They should stress action and focus on activity. Your choice of words is important, for they also convey important meaning for the audience. For the matter of the cardboard manufacturing plant we used the action words: set the scene, establish, assess, describe and detail. And they were probably appropriate for the circumstances. In a marketing presentation your workable objectives might include: research, develop, deliver, compete or gain share — action words which are well understood by the audience work the best. There is no room for misunderstanding.

Finally, once you have committed to your workable objectives, consider how they fit with your mission statement. Ensure that the two are in tandem and assist one another, bearing in mind how they impact upon an audience’s understanding and appreciation of our presentation. With the workable objectives settled, the next step is the planning of our presentation in more detail.

Plan to Create the WOW Factor with your Speech or Presentation

“Wow, what a fabulous presentation!” they said as they stood up after your speech. “Wow,” they said as they mingled after the event.

You, yes, you… WILL produce an impact.

What will it be?

Can you make it a “wow”?

Of course you can.

And the first step is to understand that it is not a mystery. It is something that you create. “Wow” is not an accidental by-product of a presentation. You create it deliberately.

The first thing to do is to define what it is that you want to create. What exactly is that “wow”? In other words, you need to define:

How will your audience respond to your speech or presentation?

What will they take away with them and remember?
What will they remember of you?

Why will they think “Wow what a fabulous presentation!”?

Start by defining the purpose of your presentation or speech. What do you want its impact to be?

You need to articulate whether you want to inform, persuade, inspire, motivate, entertain, shock… You may even want to do several of these things – in different parts of your presentation. But they must not be left to chance or you risk creating “Ho-hum… ” rather than “wow!”

Then define the message; the central message of your presentation – what one thing do you want the audience to take away? This message can be called a thesis statement or a theme. It can be given a number of names, but you need to be able to state it in one sentence. That way you will stay focused on that outcome when you are planning

When you have those two things articulated, the things you want people to remember, the impact you want to make; then you can create the structure and the language of your presentation to support them. The whole speech can be organised to reinforce that impact and that message.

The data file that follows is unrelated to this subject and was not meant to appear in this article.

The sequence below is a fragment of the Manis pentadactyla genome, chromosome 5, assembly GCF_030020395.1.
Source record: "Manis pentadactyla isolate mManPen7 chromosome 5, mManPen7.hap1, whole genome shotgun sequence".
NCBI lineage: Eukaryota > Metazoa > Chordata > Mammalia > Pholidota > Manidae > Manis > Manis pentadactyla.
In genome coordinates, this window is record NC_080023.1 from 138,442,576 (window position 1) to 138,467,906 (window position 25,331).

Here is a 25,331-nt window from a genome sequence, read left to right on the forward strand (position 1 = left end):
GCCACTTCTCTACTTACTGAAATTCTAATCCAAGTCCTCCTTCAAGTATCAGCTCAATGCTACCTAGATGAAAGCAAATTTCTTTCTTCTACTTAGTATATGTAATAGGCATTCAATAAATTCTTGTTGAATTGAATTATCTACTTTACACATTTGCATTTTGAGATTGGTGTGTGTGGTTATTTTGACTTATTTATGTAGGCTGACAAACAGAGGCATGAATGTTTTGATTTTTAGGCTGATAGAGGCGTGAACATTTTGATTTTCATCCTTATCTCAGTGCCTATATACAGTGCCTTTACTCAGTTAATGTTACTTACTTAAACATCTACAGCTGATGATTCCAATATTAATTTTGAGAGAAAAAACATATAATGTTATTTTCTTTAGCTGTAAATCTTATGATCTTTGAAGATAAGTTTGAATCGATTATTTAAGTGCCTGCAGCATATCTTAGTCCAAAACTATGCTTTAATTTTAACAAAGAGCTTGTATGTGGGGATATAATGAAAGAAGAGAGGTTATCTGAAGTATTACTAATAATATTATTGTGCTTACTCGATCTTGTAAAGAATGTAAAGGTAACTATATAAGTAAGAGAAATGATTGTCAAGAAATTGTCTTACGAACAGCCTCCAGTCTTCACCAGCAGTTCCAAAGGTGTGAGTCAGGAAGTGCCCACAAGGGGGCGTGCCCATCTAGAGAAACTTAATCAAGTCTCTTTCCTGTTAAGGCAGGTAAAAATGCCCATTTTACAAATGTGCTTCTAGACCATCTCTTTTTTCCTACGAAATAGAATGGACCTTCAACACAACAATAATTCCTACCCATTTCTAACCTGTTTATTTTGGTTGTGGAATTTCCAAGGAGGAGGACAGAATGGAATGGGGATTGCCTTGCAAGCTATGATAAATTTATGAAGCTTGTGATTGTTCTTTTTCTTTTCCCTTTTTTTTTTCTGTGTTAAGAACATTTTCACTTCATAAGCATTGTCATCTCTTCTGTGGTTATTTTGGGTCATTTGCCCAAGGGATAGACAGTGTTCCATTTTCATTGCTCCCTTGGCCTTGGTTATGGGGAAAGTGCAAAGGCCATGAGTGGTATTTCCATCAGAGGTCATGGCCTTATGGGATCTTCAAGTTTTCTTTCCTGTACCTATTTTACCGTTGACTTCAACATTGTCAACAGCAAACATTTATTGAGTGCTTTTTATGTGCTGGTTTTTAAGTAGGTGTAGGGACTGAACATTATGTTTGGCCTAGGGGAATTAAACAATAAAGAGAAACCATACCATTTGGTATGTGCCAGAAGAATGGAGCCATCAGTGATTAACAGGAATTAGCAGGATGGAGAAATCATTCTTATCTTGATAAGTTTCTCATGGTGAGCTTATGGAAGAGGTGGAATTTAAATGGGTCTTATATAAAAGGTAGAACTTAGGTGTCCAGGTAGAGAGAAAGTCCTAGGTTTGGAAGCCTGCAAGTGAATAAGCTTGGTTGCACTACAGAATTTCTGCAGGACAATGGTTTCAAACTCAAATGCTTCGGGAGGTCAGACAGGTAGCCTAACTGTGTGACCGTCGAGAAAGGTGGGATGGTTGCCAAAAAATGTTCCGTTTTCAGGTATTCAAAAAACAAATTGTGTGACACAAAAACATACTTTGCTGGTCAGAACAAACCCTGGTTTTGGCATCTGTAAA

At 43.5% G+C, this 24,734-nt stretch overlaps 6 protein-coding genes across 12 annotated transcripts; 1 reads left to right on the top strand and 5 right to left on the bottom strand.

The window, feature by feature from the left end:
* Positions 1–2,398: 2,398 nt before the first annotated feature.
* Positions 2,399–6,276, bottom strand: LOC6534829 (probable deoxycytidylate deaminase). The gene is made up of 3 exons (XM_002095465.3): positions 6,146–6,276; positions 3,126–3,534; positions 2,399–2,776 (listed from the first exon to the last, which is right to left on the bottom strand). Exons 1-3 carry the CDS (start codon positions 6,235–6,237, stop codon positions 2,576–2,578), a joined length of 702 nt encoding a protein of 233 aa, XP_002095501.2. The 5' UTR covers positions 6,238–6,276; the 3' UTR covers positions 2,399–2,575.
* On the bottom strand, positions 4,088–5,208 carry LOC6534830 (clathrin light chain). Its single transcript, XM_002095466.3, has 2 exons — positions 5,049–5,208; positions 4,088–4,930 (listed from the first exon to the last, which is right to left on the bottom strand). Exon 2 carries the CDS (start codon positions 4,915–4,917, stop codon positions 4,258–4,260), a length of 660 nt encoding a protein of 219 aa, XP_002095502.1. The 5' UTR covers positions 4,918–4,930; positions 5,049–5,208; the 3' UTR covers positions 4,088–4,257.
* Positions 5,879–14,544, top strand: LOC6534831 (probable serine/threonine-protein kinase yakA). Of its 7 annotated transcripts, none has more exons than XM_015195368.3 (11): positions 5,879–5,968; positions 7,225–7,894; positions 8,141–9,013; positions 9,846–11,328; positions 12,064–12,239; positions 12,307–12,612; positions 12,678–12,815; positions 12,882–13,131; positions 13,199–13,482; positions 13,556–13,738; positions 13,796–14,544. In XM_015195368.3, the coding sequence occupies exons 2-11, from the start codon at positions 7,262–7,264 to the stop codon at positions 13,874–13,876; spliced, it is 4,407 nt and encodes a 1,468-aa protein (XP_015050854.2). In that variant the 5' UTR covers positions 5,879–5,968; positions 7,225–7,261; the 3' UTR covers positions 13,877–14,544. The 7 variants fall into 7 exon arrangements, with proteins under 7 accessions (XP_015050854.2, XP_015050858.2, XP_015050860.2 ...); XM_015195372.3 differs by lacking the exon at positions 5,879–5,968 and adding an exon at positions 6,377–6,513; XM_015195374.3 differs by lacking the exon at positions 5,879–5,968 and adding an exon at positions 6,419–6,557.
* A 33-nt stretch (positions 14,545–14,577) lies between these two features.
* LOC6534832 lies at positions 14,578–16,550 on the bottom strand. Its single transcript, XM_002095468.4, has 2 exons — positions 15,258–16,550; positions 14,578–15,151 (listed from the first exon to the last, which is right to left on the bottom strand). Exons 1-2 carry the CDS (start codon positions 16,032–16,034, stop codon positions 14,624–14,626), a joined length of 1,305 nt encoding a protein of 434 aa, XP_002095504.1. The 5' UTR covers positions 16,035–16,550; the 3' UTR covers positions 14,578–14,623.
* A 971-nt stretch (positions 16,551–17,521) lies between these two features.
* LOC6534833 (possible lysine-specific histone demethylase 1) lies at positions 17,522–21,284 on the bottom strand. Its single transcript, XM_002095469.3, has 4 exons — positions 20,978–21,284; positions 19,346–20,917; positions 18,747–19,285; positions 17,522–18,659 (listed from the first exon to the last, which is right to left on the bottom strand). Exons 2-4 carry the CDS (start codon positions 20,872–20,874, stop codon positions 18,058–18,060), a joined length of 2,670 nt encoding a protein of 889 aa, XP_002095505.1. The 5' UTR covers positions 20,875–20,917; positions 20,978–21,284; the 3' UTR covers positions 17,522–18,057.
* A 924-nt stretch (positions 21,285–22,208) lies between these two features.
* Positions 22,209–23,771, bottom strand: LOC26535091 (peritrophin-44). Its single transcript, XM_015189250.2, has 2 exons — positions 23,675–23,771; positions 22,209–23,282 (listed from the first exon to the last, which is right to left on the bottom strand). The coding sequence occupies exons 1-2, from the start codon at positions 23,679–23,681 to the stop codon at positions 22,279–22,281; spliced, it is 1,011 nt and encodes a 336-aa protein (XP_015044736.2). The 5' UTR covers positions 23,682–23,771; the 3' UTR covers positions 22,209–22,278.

The second of the questions was “What do I want them to remember of me?”

Who are you? How will you be remembered after this presentation? Are you professional, poised, articulate? Are you warm, folksy, creative, nurturing? Maybe you want to be seen as ballistic, confronting, no-nonsense, boot camp material. What message will your clothes and your grooming convey? What will your choice of language say about you?

You cannot be someone you are not, when you present, unless you are prepared to be a performer for the entire production. Insincerity will detract from your speech as quickly as a joke in bad taste. But you can present a side of yourself as the highlight – the side you want your audience to remember.

And the most powerful choice you will make is how you get that image to support your message – how you put the two together.

It may be totally supportive, in that the image is unobtrusive; seamlessly part of the message and the complete package – an incredibly effective combination.

Or you may choose to create an edge, a mystique.

Your body language, your facial expression and gestures, your clothes and your grooming all need to work towards the impact you choose to make. And they will contribute as powerfully to the impact you choose to make as a person as they do to the impact you choose for your presentation to make.

This package, this combination of impact, message and image are what people take away from your presentation. They are the wow you create.

But the pivotal word, there, was “choose” – the impact you choose to make, the impact you choose for your presentation to make.

Whatever you may be trying to achieve, don’t let the impact of your presentation be an accident. Right from the beginning, it needs to be part of the planning. When you are visualizing your production, toying with ideas and possibilities and first drafts, make the impact of you as a person and of your performance an integral part of that process. Visualise it and work it into all aspects of your production planning.

Then you have the foundation for creating the “wow” factor.